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Shannon Fujimoto Nakaya, DVM


A website about birds and bird-related services on the island of Hawaii.


Written by Shannon Fujimoto Nakaya, DVM


Disclaimer: The information provided on this page is not intended as a substitute for veterinary care.

Backyard chickens are on the rise along with a lot of questions about how to care for them and keep them healthy and what can be done for them when they are not right. I've now answered certain questions often enough that it seems reasonable to just post a few answers and comments and ideas. Again, the information provided on this page is not intended as a substitute for veterinary care, just some information to get you started in the process of decision making on behalf of your chickens. 

  • Chickens will eat almost anything, but they are usually as healthy as what they eat. Everyone has heard about how much chickens and chicken manure smell. Unhealthy chickens in overcrowded conditions do reek. Commercial chicken pellets are cost efficient, but they contribute to that smell. Chickens fed fresh grains and vegetables do not smell. And their poop is not nearly as pungent either.  I'm not campaigning against chicken pellets; I'm just saying there's a noticeable difference in the smell of chickens and chicken poop depending on what they are eating. And part of the goal of commercial chicken feed is to be cost efficient. Admittedly feeding fresh foods can make for some very expensive eggs. 
  • Some chickens have been selectively bred over many generations for rapid growth and high egg production, not longevity.
  • Nutritional deficiencies are still prevalent in chickens, even chickens eating "balanced" commercial feed. There are several reasons for this:
    • Chickens are great scavengers and don't always scavenge balanced meals. 
    • Many breeds of chickens have been genetically selected for rapid growth and/or high egg production  -- speed and quantity more than quality. When body's are putting out so much, the nutritional needs of the bird can outweight the nutrients that it can process and the patient becomes deficient.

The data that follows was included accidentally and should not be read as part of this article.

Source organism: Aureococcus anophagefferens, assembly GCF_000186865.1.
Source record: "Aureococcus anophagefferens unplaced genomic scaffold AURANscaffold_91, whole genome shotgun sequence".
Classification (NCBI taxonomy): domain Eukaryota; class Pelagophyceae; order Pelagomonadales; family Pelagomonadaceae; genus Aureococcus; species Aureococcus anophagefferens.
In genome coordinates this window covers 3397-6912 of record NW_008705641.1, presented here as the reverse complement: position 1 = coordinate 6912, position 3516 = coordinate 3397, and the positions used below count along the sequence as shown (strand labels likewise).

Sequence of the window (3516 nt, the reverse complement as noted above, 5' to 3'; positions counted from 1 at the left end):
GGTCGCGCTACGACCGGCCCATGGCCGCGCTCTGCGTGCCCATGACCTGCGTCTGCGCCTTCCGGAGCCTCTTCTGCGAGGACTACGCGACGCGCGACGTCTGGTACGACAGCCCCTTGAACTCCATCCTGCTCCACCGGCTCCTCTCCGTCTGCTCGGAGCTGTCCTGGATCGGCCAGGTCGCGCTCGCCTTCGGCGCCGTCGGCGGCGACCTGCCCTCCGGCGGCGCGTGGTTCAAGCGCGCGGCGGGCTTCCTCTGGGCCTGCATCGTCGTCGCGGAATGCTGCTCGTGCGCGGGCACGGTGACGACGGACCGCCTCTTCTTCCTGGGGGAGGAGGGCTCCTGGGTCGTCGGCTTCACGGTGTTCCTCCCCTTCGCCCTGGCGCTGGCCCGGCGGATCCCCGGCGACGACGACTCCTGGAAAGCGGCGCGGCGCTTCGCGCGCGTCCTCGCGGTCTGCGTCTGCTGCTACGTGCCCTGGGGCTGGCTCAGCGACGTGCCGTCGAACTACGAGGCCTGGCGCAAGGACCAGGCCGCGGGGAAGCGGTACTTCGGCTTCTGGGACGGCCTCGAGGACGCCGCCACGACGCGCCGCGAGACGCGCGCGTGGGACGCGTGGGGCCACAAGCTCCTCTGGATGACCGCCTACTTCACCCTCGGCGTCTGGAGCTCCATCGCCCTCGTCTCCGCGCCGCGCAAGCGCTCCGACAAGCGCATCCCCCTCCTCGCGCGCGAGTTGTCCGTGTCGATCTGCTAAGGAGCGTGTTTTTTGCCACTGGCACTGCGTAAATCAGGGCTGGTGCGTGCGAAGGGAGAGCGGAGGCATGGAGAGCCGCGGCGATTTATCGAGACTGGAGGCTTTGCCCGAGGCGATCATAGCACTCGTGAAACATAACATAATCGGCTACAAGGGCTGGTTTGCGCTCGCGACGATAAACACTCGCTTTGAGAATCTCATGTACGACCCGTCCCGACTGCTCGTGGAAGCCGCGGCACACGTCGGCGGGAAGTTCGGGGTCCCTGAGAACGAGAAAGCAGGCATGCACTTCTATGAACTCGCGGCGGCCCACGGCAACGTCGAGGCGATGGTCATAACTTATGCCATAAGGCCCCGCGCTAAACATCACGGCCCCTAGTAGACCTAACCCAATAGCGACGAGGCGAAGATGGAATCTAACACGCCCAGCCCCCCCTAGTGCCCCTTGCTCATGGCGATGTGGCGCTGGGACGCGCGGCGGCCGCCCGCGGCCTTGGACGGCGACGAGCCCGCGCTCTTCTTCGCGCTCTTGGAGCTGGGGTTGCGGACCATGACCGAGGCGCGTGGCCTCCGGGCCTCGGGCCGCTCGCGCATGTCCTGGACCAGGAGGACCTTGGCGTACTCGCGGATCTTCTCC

• Deficient eggs hatch deficient chicks.
  • Parasites vary between backyards, but tend to be consistent within each backyard from year to year (unless they introduce new chickens bearing new parasites). Different wormers are used to treat different parasites. Therefore, rather than randomly worm the flock, I encourage my clients to invest in doing a single batched fecal test (meaning we collect fresh poop from random flock members and run it as a single specimen to make it cost efficient), and then we can know what parasite(s) they need to be concerned about on their property and tailor their worming protocol accordingly.
  • Soft shelled eggs and egg binding are almost always due to calcium deficiency.  I have never observed an egg laying bird to ingest toxic levels of calcium.  If you have hens, you should offer generous calcium-rich foods. You may also want to have a supplement on hand for the individual who avoids all of those calcium-rich foods.  (More on egg binding in the bird library.)
  • Sometimes you need to decide whether it is a food animal or a pet chicken. I get phone calls all the time about sick chickens and I have to start by asking, "Is it a food animal or pet?"  This may sound irrelevant, but the reality is that there are restrictions on which drugs can be used on food animals, and there are withdrawal times during which eggs and flesh from an individual that's been medicated cannot be consumed. My treatment choices are much more limited if the bird is a food animal. And sometimes the cost of care and medications becomes a factor, particularly with food animals. I can provide the same level of veterinary care for a chicken as I can for a parrot or an endangered owl -- xrays, bloodwork, cultures, intravenous catheters, tube feedings, anesthesia, surgery, acupuncture, etc., etc., etc. Some of my clients expect nothing less for their pet chickens. But not all of them.  It helps me to know my client's goals and expectations so that I can make appropriate recommendations.
  • Roosters can be neutered. I do this procedure under anesthesia as a sterile surgery with post operative pain medication and supervised recovery. It is easier and less risky with young roosters (14 weeks) compared to old ones. Like neutering a dog or a cat, neutering a rooster decreases the crowing, aggression, territoriality, fighting, and incessant jumping on the hens. It also renders that individual incapable of fertilizing any eggs. 


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